Living in a city that is based solely on tourism for its economical existence is not without its own idiosyncracies. For over 1000 years, Venice existed as an independent Republic dominating both sea and land with much of its wealth coming from the trade business. Today, as a state in Italy, it relies solely on the curiousity of tourists to prosper. And for those of you who have been here, you know just how many tourists are here all the time. I often wonder why the city doesnt sink but that is another topic in itself.
And being an island means that all of those tourists must walk from A to B and inevitably get lost along the way, making their journey that much longer. Venice is hard on the feet and the knees. The soles of shoes do not last long and the comfortableness of them is a priority. Most tourists dont get this. They come to Venice with their cute shoes to match their outfits and their brand new 'walking' shoes they purchased 3 days before the trip. And this brings only one thing--blisters and bruises. I am amazed at how many people walk around with large band-aids on the heels of the foot or on the upper arch where the strap is rubbing. Not to mention the countless band-aids and gauze pads wrapped around various toes because they were cramped so tight in those new shoes that they have rubbed the skin raw. Its almost a fashion statement in itself!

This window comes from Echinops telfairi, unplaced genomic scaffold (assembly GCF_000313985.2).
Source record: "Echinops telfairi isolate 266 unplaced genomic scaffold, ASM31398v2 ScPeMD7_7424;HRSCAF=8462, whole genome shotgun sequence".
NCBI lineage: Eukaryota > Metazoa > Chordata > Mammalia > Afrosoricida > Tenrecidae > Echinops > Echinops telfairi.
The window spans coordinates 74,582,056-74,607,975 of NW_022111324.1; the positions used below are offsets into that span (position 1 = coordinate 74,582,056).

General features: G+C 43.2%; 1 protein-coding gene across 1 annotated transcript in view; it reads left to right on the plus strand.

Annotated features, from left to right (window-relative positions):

But it doesnt end there. Walking amongst thousands of other people (who for some strange reason all think they are the only ones on the island), over bridges, down narrow streets and around sharp corners, only magnifies the possibility of injury. And there is a whole subset of those people as well. Just yesterday alone, I noted 6 different people who had their forearm bandaged with gauze and 3 more with white shin decorations. Falling is a hazard that comes with the territory. Missing just one step on the bridge could mean a broken bone (nevermind the embarassment) and I shudder when I see someone walking around on crutches in this town--what a trecherous path they are on--another accident just waiting to happen.
I myself have had my share of blisters so far and I have even rubbed the skin raw from a shoe strap on my arch, so I speak from experience. But they are getting fewer and farther between which leads me to believe that my feet are growing accustomed to the abuse. And this, as much as anything, explains why I hardly ever see an Italian with a white gauze bandage and how the women walk around in their 3 inch heels without so much as a wince of discomfort. I imagine over the more than thousand years of existence, the Venetian feet have been genetically altered (this is micro-evolution, right?) at conception to withstand what lies ahead. Kudos to them for adapting to their environment!